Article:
Addiction, also known as a substance use disorder, is a disease that can be insidious and powerful. For many people, relapse is a part of their recovery journey. But it doesn’t have to be that way.
The symptoms of relapse are not usually so apparent to people who suffer from it, and it takes a lot of work for a previously addicted person to get and stay clean. Living with everyday stress is a fact of life. People in recovery must find new coping skills and behaviors to help them avoid using drugs and alcohol again. But sometimes, old behavior patterns start to appear in life slowly but surely.
Relapse Warning Signs
When a person starts to enter the relapse process, there’s enough time for recognition that they need to change their behavior. Here are some of the warning signs that somebody is heading towards a relapse:
- They stop following their recovery program. That means they don’t do the things they’ve been doing to help them stay clean. For example, no longer calling a sponsor or going to 12-step meetings.
- They’re complacent and not motivated to do things that help their recovery.
- They’re negative about almost everything and unwilling to try to recover their positivity.
- Not working on themselves. A person doesn’t recover by getting clean alone – there’s work to be done.
- Giving into relapse triggers, such as hanging out with using friends, visiting places dangerous to recovery, or other unhealthy behaviors.
- Feeling like their emotions are out of control. Everyone in recovery copes with various feelings, but if you’re not working your program, emotions can overwhelm and cause a desire to use.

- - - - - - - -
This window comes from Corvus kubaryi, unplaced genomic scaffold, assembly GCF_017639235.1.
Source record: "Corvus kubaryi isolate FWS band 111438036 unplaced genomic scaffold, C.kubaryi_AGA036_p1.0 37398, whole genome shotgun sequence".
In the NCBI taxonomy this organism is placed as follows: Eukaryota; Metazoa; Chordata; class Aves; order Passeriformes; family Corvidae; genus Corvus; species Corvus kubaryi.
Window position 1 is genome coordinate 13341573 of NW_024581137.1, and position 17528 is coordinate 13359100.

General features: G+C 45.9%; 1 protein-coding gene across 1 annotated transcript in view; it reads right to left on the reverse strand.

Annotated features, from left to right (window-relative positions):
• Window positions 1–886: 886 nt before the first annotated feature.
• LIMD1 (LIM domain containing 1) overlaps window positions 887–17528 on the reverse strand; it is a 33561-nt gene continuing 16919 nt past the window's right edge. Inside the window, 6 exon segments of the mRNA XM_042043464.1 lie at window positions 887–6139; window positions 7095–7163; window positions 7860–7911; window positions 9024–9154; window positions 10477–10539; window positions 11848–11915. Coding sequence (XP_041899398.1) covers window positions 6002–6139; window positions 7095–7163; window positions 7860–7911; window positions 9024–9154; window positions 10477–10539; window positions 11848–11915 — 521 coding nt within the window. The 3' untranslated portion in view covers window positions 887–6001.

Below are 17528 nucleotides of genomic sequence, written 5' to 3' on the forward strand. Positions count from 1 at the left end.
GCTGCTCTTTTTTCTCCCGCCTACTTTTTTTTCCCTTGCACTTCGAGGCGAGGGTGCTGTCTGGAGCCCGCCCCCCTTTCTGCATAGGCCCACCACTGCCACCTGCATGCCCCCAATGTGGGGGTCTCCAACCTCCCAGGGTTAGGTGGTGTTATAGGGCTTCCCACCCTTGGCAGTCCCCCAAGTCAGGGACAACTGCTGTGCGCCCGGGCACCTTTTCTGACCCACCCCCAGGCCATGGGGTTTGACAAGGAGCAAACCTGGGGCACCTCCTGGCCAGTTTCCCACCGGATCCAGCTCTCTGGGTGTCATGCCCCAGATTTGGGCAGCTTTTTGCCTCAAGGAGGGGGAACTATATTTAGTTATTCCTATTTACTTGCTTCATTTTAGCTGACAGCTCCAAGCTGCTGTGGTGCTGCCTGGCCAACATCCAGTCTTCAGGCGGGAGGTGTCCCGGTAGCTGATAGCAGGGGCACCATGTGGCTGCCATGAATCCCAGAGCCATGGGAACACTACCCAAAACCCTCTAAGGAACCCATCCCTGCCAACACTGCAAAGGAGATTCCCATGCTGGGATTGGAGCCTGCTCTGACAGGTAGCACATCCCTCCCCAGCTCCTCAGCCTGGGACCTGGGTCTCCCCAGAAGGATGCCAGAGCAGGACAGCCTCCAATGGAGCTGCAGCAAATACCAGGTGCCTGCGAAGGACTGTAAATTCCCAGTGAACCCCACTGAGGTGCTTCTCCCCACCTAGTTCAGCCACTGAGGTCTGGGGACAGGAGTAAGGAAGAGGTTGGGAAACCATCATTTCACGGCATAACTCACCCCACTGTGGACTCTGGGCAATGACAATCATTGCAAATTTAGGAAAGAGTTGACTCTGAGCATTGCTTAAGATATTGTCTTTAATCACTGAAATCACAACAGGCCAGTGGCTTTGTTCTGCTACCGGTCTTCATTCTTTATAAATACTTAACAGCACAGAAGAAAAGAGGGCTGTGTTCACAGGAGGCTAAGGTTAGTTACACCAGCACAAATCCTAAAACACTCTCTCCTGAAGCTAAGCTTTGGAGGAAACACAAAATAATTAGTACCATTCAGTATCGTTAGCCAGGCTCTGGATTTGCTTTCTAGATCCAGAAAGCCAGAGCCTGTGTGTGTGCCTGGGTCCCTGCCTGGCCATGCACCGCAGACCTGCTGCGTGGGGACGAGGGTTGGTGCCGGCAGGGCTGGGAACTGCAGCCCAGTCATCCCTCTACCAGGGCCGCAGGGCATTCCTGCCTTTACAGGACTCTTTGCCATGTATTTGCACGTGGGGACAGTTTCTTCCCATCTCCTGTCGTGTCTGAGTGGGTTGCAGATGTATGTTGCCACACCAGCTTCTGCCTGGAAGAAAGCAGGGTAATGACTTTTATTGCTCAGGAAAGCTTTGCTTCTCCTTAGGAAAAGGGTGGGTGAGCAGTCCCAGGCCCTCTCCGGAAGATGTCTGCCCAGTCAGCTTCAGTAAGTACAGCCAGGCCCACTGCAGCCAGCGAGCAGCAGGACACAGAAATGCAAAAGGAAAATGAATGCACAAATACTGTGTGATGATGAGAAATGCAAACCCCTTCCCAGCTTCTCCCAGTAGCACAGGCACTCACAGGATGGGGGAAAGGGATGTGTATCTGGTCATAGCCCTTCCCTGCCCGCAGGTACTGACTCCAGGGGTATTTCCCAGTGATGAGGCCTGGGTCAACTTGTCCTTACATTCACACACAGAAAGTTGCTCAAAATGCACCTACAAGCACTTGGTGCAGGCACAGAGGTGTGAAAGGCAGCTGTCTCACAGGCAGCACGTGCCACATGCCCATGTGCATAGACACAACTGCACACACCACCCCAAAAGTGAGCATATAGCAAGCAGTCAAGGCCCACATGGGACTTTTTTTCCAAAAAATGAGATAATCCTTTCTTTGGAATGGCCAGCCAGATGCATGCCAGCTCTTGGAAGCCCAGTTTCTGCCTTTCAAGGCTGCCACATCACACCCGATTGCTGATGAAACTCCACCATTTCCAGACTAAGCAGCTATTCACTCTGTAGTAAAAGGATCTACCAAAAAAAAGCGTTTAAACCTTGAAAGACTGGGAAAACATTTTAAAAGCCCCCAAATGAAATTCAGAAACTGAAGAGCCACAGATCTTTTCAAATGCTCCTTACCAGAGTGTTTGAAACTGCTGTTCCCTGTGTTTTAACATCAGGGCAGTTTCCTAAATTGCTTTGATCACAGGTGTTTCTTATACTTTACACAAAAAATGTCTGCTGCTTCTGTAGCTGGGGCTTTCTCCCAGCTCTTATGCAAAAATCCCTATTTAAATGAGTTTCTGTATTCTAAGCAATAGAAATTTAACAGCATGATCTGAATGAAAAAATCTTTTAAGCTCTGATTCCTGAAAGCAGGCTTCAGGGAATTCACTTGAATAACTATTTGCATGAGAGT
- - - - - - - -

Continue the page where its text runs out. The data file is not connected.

- Holding resentments. Anger is natural, but bitterness can consume you until you’re confused and full of rage. Don’t let it take over your life. Talk to somebody about your feelings.
- Keeping secrets. Secrets can cause guilt, pain, and shame when you’re in recovery. If you’ve done something you think should remain a secret, be transparent – tell your support network.
These are just a few things that can lead to relapse. The most significant message is that if you’re feeling bad, engaging in behavior that makes you feel bad, or otherwise feel “off,” hightail it to a meeting or call your sponsor. Nobody is perfect, but that’s not a reason to use.
Recovery is a journey, not a destination, and that’s good news. So do your best to stay the course and make sure you use the support that’s available to you.
Support Prevents Relapse
If you relapse, that doesn’t mean you’ve failed. Relapse is a part of many peoples’ stories – but it doesn’t have to be.
Find a stable support system and live with people who understand and support your recovery.
Learn more about sober housing options through our directory or call us at 760-216-2077. We’re happy to answer any questions.